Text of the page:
Amended controls for medium density housing developments in Lake Macquarie are set to encourage sustainable growth in the city, supporting infill development rather than urban sprawl.
Draft changes to the Lake Macquarie Development Control Plan and Local Environment Plan on exhibition from last week aims to increase the supply and diversity of housing close to commercial centres.
That includes reducing minimum lot sizes in some R3 medium density zones, but only when developments are supported by sound design principles.
The changes also suggest expanding R3 medium density zones in some areas and increasing some building height limits to allow residential areas to step up towards economic centres.
Lake Macquarie City Council Manager Integrated Planning, Wes Hain said the city’s population was expected to grow by 28,000 people in the next 15 years, increasing demand for new housing.
“We’re expecting to see demand for 13,500 new homes between now and 2036 across Lake Macquarie,” he said.
“We know through previous surveys that people want greater housing options close to shops, jobs, schools and other services, but these options aren’t currently available to meet demand. These changes aim to provide more diverse housing through infill development.”
Infill development relates to the development or redevelopment of sites within existing urban areas.
“The other major consideration is housing affordability,” he said.
“We need to provide for a diversity of housing options that will provide housing at a range of prices to assist people find affordable accommodation.”
The draft amendments to medium density-zoned areas include:
- Allowing subdivisions under 200sqm when supported by sound design, and where it won’t compromise existing amenity and/or landscape.
- Adjusting R3 zone boundaries in some areas near economic centres.
- Increasing building heights by 1-3m.
Wes said maximum building heights would increase more in a small number of key growth areas.
“We’re proposing to increase building heights by four metres in parts of Windale and six metres in one part of Charlestown, in line with growth projections outlined in the Lake Macquarie Housing Strategy, which Council adopted last year after extensive community consultation,” he said.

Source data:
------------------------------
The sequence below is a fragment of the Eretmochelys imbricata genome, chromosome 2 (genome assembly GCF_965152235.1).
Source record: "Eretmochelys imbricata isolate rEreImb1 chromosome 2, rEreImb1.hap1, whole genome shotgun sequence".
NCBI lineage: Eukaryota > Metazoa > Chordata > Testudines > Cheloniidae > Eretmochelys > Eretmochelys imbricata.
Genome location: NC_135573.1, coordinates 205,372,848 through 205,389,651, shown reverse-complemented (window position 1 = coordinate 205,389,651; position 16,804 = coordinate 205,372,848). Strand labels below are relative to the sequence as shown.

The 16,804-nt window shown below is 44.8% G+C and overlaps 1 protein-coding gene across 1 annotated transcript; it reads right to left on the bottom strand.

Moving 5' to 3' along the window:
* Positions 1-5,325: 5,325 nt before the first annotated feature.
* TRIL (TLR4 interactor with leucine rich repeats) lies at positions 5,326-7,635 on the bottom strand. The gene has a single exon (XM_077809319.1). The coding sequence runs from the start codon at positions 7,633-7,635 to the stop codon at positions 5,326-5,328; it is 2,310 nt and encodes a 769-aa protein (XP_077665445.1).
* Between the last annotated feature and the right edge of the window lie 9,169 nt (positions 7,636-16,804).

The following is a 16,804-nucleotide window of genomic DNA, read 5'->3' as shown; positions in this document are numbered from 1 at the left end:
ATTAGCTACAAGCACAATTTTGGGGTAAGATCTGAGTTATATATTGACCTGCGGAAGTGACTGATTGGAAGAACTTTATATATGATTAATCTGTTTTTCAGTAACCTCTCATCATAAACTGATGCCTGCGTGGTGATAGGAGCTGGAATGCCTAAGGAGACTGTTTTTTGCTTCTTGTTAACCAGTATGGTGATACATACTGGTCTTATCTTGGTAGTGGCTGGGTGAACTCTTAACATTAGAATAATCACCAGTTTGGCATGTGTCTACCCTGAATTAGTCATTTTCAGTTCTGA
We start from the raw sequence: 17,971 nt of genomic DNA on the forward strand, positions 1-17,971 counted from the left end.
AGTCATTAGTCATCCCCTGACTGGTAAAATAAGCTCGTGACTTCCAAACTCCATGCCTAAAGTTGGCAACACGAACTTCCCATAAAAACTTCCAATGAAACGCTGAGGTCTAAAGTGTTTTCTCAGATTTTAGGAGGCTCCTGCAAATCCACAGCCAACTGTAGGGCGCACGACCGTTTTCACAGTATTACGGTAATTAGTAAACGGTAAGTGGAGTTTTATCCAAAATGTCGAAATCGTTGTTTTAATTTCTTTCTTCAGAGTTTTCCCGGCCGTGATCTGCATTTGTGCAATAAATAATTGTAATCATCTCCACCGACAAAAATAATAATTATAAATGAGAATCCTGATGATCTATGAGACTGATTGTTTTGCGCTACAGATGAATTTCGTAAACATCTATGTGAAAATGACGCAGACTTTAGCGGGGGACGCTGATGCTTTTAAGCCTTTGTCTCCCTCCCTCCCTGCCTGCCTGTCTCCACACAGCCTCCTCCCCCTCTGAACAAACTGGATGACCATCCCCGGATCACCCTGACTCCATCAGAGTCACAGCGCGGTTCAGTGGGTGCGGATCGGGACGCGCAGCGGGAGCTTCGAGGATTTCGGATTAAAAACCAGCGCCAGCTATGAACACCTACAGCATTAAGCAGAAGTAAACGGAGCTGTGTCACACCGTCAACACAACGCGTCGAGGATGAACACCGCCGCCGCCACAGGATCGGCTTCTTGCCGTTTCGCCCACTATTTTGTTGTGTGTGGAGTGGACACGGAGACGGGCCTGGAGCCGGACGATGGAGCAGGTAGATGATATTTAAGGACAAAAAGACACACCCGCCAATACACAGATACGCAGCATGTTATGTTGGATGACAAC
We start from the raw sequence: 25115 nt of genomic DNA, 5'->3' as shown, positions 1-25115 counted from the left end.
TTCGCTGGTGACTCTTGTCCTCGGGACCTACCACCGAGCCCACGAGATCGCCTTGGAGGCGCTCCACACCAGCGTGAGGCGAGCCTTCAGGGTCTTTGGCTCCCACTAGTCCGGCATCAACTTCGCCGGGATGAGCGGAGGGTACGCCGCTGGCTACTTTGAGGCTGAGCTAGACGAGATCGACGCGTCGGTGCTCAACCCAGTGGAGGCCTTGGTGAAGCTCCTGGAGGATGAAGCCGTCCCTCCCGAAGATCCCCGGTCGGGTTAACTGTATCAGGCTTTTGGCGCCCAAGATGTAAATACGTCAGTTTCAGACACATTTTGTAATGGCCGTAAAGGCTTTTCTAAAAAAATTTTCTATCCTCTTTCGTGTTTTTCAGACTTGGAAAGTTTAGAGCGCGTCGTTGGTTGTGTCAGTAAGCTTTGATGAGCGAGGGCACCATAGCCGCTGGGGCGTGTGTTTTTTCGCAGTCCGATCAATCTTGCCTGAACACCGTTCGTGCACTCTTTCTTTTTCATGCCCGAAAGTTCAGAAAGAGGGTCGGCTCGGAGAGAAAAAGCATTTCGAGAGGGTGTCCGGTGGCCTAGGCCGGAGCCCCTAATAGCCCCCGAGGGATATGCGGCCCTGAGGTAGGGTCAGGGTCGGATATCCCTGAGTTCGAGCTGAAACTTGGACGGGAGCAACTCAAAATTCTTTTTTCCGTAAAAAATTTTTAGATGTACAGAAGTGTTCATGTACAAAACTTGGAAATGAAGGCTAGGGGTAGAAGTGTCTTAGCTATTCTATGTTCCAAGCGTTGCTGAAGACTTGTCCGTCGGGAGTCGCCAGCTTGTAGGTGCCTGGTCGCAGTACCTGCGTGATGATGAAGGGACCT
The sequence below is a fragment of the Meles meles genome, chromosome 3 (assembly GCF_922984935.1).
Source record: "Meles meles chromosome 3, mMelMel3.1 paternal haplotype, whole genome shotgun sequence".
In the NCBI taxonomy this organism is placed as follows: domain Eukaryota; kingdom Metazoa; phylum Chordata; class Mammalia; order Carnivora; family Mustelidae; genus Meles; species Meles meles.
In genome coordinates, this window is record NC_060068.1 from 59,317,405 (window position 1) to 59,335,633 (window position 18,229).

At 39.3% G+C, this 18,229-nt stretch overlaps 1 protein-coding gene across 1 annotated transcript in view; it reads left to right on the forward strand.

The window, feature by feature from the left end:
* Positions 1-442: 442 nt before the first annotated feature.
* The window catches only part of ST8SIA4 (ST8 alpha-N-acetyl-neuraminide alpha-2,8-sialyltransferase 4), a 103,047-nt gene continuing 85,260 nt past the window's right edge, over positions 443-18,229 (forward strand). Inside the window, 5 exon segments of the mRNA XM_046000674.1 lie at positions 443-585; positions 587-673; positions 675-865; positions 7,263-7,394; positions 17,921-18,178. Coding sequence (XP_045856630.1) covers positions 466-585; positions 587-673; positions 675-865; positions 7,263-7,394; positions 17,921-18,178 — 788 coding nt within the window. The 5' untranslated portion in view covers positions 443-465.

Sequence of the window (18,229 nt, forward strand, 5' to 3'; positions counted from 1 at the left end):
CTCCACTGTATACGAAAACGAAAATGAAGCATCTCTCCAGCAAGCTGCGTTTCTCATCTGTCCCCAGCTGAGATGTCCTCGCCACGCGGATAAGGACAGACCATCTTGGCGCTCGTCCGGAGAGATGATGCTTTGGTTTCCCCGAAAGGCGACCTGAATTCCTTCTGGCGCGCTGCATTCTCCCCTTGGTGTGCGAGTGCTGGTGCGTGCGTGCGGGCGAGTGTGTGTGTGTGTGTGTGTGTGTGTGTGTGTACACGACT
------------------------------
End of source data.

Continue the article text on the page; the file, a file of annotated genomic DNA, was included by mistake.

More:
“These are the first significant changes to development controls since we adopted that strategy. It’s really putting into practice the aims and requirements it identifies to help provide long-term housing solutions for our city.
“These changes will unlock further opportunity for infill development close to our economic centres, with careful controls in place to ensure we don’t compromise the character and amenity of our suburbs.:
The draft changes are on exhibition until 1 November. Letters outlining the proposed changes have been sent to affected and surrounding property owners.
Council will also host online information sessions later this month to provide further insight.
Residential housing zones in Lake Macquarie
|R1 – General Residential||Provides for a variety of housing types and densities for sensitive development of land at North Wallarah Peninsula|
|R2 – Low-density Residential||Primarily free-standing homes, with some dual occupancies and duplexes within a low-density residential environment|
|R3 – Medium-density Residential||Diversity of housing types (freestanding homes, duplexes, townhouses, low-rise apartments, flats) within a medium-density residential environment, generally located close to commercial and business centres|
IMAGE | Lake Macquarie City Council Manager Integrated Planning, Wes Hain outside a recently completed medium density infill development in Warners Bay.
Lake Macquarie is the fastest growing city in the Hunter, and one of the largest cities in New South Wales. Lake Macquarie Council is the Local Government area comprising of the town centres of Belmont, Cardiff, Charlestown, Glendale, Morisset, Mount Hutton, Swansea, Toronto and Warners Bay.